This post has a temporal shift. The link that inspired the post happened a month ago. Then I returned to it. Interesting what a month brings . . .
There’s a reason I follow Jeffro’s blog, since his post here crystallized something I’ve been toying with for a while.
In GURPS, if you’re attacked, you may defend. It’s one of the things I love about the system, and that I dislike about D&D and it’s kin: no real active defensive tactics. Oh sure, I think you can fight defensively and get a bonus to AC in exchange for a penalty to hit/damage rolls (if you can’t, you should, so there) . . . but it’s not core to fighting like it is in GURPS.
Anyway, Jeffro points out that two older games (see his post) which were inspired by Steve Jackson’s The Fantasy Trip (which helped inspire GURPS) have some interesting rules:
In Legends you lose your attack on your next round if you parry. In Heroes, if you parry, you can’t move if you defend. All use the “you get to choose an active defense” mechanic.
Ponder, though, what GURPS allows in active defenses and maneuver selection in light of the restrictions above.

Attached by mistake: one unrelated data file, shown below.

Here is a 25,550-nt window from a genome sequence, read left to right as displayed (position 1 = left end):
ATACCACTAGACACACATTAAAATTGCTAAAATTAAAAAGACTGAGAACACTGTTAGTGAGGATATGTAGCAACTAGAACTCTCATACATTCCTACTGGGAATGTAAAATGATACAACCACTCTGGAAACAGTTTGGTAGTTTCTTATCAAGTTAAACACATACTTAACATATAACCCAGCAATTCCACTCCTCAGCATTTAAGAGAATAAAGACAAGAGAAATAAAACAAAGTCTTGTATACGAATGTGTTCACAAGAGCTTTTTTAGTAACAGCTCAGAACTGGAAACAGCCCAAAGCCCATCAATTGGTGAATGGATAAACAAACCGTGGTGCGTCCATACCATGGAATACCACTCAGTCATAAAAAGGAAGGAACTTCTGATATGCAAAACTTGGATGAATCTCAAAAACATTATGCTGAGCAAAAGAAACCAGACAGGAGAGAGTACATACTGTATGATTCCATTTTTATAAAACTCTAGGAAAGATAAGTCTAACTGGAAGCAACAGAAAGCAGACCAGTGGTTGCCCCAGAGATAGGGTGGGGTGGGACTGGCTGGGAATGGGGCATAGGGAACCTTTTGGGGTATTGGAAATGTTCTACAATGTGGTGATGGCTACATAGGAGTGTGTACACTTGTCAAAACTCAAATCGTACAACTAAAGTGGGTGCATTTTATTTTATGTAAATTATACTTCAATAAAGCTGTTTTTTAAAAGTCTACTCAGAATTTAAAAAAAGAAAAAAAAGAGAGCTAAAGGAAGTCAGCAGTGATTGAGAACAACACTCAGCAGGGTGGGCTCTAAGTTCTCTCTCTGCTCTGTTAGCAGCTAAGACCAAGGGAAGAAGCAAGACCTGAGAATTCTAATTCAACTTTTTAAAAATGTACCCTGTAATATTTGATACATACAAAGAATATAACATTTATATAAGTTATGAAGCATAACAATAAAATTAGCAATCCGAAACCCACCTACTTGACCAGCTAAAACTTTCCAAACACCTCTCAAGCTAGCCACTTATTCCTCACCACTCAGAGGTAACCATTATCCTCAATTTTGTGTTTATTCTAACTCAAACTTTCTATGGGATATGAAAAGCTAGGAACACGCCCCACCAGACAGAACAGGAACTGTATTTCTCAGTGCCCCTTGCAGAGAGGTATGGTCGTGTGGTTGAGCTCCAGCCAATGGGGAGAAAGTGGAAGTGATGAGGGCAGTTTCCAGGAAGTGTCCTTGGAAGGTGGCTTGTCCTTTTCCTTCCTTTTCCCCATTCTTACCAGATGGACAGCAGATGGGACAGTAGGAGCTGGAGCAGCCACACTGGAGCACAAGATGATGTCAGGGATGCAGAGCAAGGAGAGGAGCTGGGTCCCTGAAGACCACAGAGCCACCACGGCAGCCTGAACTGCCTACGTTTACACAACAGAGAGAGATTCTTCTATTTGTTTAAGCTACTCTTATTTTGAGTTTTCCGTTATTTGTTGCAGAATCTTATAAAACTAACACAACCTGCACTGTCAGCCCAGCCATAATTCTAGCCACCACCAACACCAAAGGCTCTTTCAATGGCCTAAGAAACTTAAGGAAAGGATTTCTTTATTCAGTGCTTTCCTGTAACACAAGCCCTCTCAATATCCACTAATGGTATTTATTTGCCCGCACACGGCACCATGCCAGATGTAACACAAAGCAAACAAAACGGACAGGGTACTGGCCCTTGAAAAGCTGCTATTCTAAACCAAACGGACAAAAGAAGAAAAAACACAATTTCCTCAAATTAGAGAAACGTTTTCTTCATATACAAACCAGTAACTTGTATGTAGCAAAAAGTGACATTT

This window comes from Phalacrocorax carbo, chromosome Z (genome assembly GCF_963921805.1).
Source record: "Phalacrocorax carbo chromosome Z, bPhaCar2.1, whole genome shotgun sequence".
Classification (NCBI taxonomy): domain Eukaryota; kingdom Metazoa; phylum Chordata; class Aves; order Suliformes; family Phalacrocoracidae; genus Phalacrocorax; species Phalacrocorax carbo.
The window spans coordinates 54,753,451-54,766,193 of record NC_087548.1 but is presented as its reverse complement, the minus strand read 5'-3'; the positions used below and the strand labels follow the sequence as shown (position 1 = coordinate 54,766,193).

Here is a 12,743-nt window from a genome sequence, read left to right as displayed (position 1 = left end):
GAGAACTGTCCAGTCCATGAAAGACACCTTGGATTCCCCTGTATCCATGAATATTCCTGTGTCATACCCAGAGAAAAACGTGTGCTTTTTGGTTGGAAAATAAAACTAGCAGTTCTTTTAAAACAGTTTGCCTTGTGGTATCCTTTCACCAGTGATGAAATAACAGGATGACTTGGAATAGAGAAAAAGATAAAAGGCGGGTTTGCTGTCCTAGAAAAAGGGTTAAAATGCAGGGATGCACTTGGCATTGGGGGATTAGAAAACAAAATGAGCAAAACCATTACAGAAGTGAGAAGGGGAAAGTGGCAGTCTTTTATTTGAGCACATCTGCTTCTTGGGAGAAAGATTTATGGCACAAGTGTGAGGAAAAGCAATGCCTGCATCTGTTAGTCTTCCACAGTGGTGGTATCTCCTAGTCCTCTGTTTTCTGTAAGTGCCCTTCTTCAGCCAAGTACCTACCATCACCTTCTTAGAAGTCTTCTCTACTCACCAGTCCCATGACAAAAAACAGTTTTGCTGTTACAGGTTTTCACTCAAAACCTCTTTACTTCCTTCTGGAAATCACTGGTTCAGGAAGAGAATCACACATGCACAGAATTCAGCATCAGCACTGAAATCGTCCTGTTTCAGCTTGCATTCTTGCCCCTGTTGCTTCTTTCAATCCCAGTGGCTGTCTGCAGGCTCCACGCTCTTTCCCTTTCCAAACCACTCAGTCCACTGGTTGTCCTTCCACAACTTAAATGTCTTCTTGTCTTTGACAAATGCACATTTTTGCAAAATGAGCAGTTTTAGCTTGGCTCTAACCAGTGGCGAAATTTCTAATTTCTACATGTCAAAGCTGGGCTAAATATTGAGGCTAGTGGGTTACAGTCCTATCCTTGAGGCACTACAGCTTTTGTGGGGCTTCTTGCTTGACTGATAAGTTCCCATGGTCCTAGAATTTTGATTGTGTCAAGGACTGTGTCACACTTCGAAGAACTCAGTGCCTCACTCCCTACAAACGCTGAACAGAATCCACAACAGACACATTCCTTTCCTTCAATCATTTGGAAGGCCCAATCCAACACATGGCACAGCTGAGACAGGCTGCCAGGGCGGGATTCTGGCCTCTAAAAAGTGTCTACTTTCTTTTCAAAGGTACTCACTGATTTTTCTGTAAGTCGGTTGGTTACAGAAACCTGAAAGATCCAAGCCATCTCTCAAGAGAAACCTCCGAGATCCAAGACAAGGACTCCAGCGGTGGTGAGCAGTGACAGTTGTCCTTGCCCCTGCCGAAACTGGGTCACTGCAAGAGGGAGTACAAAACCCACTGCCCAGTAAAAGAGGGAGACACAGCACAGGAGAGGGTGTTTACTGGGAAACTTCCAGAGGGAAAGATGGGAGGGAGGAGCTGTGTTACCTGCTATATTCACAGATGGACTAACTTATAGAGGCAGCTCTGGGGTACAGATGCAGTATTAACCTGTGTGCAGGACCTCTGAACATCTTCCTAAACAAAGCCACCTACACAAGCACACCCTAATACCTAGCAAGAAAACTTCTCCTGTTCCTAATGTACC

*** As Larry Niven would say: Discontinuity ***
In GURPS, you are allowed any Active Defense if you take a Move action. So while hoofing along at Joe Average’s Move 5 (10mph, or a 6-minute mile), you can dodge a sword slash, parry a thrust, or block a thrown Duck of Doom at full skill.
I’d go on, but work has utterly sucked the creative fun out of me since last week.
I also recently played a Gladiators game with +Vaclav Tofl , and found that at lower skill levels (10-12 effective skill), the choice between fighting offensively (Committed Attack and Attack) and backing the hell up (Defensive Attack or All-Out Defense) is pretty stark. At high point levels, you can fight like a cinematic hero.
So what started out as a rant that was going to end with “we really need some sort of mechanic that allows you to press an opponent, and if you defend, you may not attack, since that’s the way most fights work” ended with some actual play experience that told me that at skill levels below 12-14, this is what you do to survive anyway.
At higher skill levels, you probably have enough points to not go full defensive. But if Cadmus (my 313-point Warrior Saint) attacks his doppleganger twin, he’ll be going at (say) Committed Attack with Axe-21 against his own Parry-15 (16 with a retreat). The Committed Attack can be a DA for -6 to skill (net Axe-15 and -3 to defend) vs Parry-12. That’s still darn good, mostly due to Cadmus’ +3 DB large shield.
Without it (as with my gladiator experience) he’s Parry-12, or Parry-9 after the deceptive attack. He’ll only defend one time in 3 (37% – OK, two times in five) in this situation. So in essence, his shield takes him from “better fight defensively” to “you’ve got such good cover that you can attack with relative impunity against a 300-point adversary.”
To Peter’s point: “Does it work in actual play?“
My “problem” is a non-problem. Rats. Perfectly good high horse ruined.